, attached to 1998-11-27

Review by ColForbin

ColForbin [Posted to rec.music.phish shortly after the show]

Set I
FUNKY BITCH was a rocking opener, got everyone dancing and YA MAR followed suit. I don't necessarily remember a segue into CARINI, but it's entirely possible that there was one. Carini was great, with the typical heavy metal riffing by Trey. It's one of my favorite songs. I have seen it posted that this Carini included the lyrics about the naked person...I didn't notice this, but there was a part of the lyrics that I thought was flubbed, so this may have been the changed part. The energy was very high up to this point, and the crowd was really psyched.

RUNAWAY JIM evoked memories of last year, and I was hoping for a repeat performance of last year's odyssey. Alas, it was not to be and we were treated to a relatively straight-up, Trey-led jam, which was not very experimental at all (although still quite good). At this point, after New Haven and the first few songs of this set, I felt that the band was heading in a 94-ish Machine-gun Trey direction, and getting away from the funk and whole-band exploratory jams. As if responding to my concerns, the band brought out MEAT which was a welcome return to the sparse funk. Similar to what you hear on the album, but with either 1 or 2 more false endings, and probably a bit slower. Definitely better than any ballad which they might put after a high energy opening; and very much a *whole band* effort. Mike was *much* louder tonight than at New Haven, possibly because of the weird shape of that crappy New Haven venue. It added considerably to my enjoyment to be able to really hear Mike spanking the bass.

Next up was REBA, and a nice Reba it was, too. This song and me have a strange history...it started out as one of the songs that got me into Phish, moved on to a song that I didn't really like at all, and now is a song that consistently gives me a transcendent experience. This version was no exception, and contained some great tension-filled guitar work by Trey. Not the "best" Reba, but I have a hard time comparing Rebas in much the same way I can't really compare Hoods.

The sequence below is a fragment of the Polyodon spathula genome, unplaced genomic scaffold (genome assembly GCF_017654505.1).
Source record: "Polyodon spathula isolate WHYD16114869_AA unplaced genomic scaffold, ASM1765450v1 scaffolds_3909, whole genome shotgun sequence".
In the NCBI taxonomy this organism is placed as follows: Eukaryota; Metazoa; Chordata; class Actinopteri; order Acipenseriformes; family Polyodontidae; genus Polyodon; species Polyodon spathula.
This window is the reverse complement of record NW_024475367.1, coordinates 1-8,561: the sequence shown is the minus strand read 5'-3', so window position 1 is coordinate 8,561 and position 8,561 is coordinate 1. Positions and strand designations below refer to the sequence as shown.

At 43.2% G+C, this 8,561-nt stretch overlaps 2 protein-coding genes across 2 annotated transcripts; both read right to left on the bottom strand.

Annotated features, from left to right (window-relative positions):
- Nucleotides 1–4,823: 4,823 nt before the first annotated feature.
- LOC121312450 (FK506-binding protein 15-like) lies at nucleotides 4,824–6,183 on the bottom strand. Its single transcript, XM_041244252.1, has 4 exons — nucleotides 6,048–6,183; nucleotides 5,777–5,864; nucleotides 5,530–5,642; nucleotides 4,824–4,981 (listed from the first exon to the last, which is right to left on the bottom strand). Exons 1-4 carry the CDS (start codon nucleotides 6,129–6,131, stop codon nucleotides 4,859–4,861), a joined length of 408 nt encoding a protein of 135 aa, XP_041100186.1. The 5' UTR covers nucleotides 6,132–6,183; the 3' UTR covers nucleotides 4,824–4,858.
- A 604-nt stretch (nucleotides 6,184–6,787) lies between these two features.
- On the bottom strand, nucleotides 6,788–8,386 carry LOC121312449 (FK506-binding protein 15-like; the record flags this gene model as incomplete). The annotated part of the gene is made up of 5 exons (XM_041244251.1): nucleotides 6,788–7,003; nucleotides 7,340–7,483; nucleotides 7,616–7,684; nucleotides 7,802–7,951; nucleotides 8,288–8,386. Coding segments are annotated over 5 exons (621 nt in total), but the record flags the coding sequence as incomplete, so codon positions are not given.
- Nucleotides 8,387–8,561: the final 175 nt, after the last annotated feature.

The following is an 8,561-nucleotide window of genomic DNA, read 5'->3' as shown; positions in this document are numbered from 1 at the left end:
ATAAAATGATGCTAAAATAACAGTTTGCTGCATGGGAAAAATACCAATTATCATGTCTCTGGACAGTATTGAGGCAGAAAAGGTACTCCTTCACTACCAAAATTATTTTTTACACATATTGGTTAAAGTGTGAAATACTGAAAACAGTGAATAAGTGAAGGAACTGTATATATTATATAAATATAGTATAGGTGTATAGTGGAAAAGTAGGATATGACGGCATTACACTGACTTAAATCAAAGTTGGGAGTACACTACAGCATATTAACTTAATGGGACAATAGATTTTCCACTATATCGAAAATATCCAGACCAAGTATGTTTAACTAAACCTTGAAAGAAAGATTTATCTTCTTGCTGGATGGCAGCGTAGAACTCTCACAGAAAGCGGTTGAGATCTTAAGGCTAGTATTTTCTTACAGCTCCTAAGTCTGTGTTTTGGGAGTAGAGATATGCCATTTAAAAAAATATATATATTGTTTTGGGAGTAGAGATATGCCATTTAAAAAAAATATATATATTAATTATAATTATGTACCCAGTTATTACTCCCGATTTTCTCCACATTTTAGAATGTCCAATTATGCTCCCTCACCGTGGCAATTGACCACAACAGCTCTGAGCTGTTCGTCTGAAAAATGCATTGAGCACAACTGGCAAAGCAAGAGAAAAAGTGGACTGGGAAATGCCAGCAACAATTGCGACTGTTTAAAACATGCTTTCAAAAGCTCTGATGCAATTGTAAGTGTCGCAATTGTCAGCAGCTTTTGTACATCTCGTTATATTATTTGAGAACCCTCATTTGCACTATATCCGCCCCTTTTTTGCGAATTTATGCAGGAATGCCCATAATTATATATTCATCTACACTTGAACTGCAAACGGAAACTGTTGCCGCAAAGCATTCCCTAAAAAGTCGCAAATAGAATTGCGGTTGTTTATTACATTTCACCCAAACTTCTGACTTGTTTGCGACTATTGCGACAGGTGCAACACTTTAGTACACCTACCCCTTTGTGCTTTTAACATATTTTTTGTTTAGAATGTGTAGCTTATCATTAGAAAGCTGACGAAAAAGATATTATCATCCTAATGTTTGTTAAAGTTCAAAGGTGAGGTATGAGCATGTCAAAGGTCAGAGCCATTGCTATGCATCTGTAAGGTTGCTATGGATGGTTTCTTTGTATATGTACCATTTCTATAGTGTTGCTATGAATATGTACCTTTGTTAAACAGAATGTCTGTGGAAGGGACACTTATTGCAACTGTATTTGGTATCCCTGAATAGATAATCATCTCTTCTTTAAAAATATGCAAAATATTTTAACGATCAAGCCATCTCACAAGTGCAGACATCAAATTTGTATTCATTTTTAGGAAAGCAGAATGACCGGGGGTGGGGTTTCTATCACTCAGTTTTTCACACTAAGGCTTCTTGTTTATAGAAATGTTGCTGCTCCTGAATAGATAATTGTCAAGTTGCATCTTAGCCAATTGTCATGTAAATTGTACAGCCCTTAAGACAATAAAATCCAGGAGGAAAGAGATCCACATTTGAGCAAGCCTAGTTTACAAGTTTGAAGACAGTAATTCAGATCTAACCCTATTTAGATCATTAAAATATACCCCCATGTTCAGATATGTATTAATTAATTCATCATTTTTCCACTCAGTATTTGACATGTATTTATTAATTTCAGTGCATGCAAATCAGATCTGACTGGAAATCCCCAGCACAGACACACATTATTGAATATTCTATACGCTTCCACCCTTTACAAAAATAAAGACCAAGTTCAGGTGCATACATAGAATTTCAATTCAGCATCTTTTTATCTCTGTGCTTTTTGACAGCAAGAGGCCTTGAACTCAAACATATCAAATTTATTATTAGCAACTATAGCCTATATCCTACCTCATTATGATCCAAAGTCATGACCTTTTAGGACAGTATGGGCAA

MY OLD HOME PLACE pleased me in that it wasn't Ginseng, which I've heard a lot of lately. DOGS STOLE THINGS at least doesn't have the Mound drumbeat at the beginning anymore to piss me off, but still doesn't excite me at all. VULTURES is one of my favorite of the 97 crop of songs, and I was glad to hear it. This version was rearranged, but without a tape of both of them next to me, I can't really say how, since it's been 4 days since the show. WHEN THE CIRCUS COMES I could really do without, and would rather hear any number of Phish-authored ballads (FEFY in particular!) before it. I guess it kind of means something when they start a multi-night run in a city but I just get bored with it. BIRDS OF A FEATHER was nowhere near as good as the Providence version from earlier this year and I've heard this song on the radio a few too many times to really get into it if they aren't going to take the jam places. I figured Birds would be the set closer, and I was right.

Set I recap: Carini was great, Meat funky and fun and Reba transcendent. Not much to say about the rest of the set, and overall, I give it a 4 on the SJCRS.

Set II
BURIED ALIVE is one of the greatest set openers, IMO, and was great to hear at the Centrum since it was the location of my only other Buried on 12/28/95. Really a great song, and it shows off Trey's chops big time. MIke's bassline during this is nice too. Not very different from the versions you've heard on tape, however. WIPE OUT was such a complete and total surprise that it took me longer to recognize than it should have. Fishman was great with the drum solos and yells; Trey introduced him as Bob Weaver at one point during the song, but it wasn't very clear what exactly he was saying.

After the amazing debut of Wipe Out, I didn't mind hearing my second CHALKDUST TORTURE in one week. As soon as I heard the Wipe Out teases by Trey in the beginning and nearly every break between the lyrics, I REALLY didn't mind. Then the jam segued into MIRROR IN THE BATHROOM, which sounded very familiar but is a song that I don't really know at all. I could place the decade, but beyond that, my mind was drawing a blank. This is something I'll want to hear on tape. They sang a couple of verses of Mirror and went back into Chalkdust. Then what I would describe as a
hard blues jam evolved and the band started singing..."Walking cross the lawn lawn lawn lawn lawn..."